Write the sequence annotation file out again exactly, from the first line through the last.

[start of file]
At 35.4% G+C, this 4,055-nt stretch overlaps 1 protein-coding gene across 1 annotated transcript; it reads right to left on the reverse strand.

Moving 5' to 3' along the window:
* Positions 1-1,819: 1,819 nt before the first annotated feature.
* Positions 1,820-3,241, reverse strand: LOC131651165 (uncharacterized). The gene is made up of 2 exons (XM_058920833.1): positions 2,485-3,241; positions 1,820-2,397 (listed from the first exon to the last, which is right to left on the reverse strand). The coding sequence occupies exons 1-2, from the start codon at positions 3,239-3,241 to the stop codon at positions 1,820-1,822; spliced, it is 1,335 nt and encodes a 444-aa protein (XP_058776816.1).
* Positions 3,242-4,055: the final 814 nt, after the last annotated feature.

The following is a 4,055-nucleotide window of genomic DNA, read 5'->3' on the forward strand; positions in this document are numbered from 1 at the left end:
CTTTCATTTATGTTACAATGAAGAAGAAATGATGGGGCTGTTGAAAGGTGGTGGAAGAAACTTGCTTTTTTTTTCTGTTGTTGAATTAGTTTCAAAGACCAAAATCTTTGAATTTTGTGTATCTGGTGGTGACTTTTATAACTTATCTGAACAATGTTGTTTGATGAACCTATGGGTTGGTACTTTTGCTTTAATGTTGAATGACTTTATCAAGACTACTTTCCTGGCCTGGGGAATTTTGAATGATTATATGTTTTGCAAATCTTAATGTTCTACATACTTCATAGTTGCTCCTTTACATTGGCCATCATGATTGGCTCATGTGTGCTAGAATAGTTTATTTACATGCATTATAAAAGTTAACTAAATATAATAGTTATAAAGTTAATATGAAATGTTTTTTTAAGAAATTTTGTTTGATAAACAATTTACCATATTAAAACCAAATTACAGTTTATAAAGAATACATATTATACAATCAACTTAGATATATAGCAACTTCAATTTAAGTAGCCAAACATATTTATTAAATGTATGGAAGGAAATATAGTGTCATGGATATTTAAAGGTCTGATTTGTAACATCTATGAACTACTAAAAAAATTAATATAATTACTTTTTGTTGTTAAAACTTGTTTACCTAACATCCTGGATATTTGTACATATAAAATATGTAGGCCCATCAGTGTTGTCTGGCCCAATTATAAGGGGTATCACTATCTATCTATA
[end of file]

At 35.4% G+C, this 4,055-nt stretch overlaps 1 protein-coding gene across 1 annotated transcript; it reads right to left on the reverse strand.

Moving 5' to 3' along the window:
* Positions 1-1,819: 1,819 nt before the first annotated feature.
* Positions 1,820-3,241, reverse strand: LOC131651165 (uncharacterized). The gene is made up of 2 exons (XM_058920833.1): positions 2,485-3,241; positions 1,820-2,397 (listed from the first exon to the last, which is right to left on the reverse strand). The coding sequence occupies exons 1-2, from the start codon at positions 3,239-3,241 to the stop codon at positions 1,820-1,822; spliced, it is 1,335 nt and encodes a 444-aa protein (XP_058776816.1).
* Positions 3,242-4,055: the final 814 nt, after the last annotated feature.

The following is a 4,055-nucleotide window of genomic DNA, read 5'->3' on the forward strand; positions in this document are numbered from 1 at the left end:
CTTTCATTTATGTTACAATGAAGAAGAAATGATGGGGCTGTTGAAAGGTGGTGGAAGAAACTTGCTTTTTTTTTCTGTTGTTGAATTAGTTTCAAAGACCAAAATCTTTGAATTTTGTGTATCTGGTGGTGACTTTTATAACTTATCTGAACAATGTTGTTTGATGAACCTATGGGTTGGTACTTTTGCTTTAATGTTGAATGACTTTATCAAGACTACTTTCCTGGCCTGGGGAATTTTGAATGATTATATGTTTTGCAAATCTTAATGTTCTACATACTTCATAGTTGCTCCTTTACATTGGCCATCATGATTGGCTCATGTGTGCTAGAATAGTTTATTTACATGCATTATAAAAGTTAACTAAATATAATAGTTATAAAGTTAATATGAAATGTTTTTTTAAGAAATTTTGTTTGATAAACAATTTACCATATTAAAACCAAATTACAGTTTATAAAGAATACATATTATACAATCAACTTAGATATATAGCAACTTCAATTTAAGTAGCCAAACATATTTATTAAATGTATGGAAGGAAATATAGTGTCATGGATATTTAAAGGTCTGATTTGTAACATCTATGAACTACTAAAAAAATTAATATAATTACTTTTTGTTGTTAAAACTTGTTTACCTAACATCCTGGATATTTGTACATATAAAATATGTAGGCCCATCAGTGTTGTCTGGCCCAATTATAAGGGGTATCACTATCTATCTATA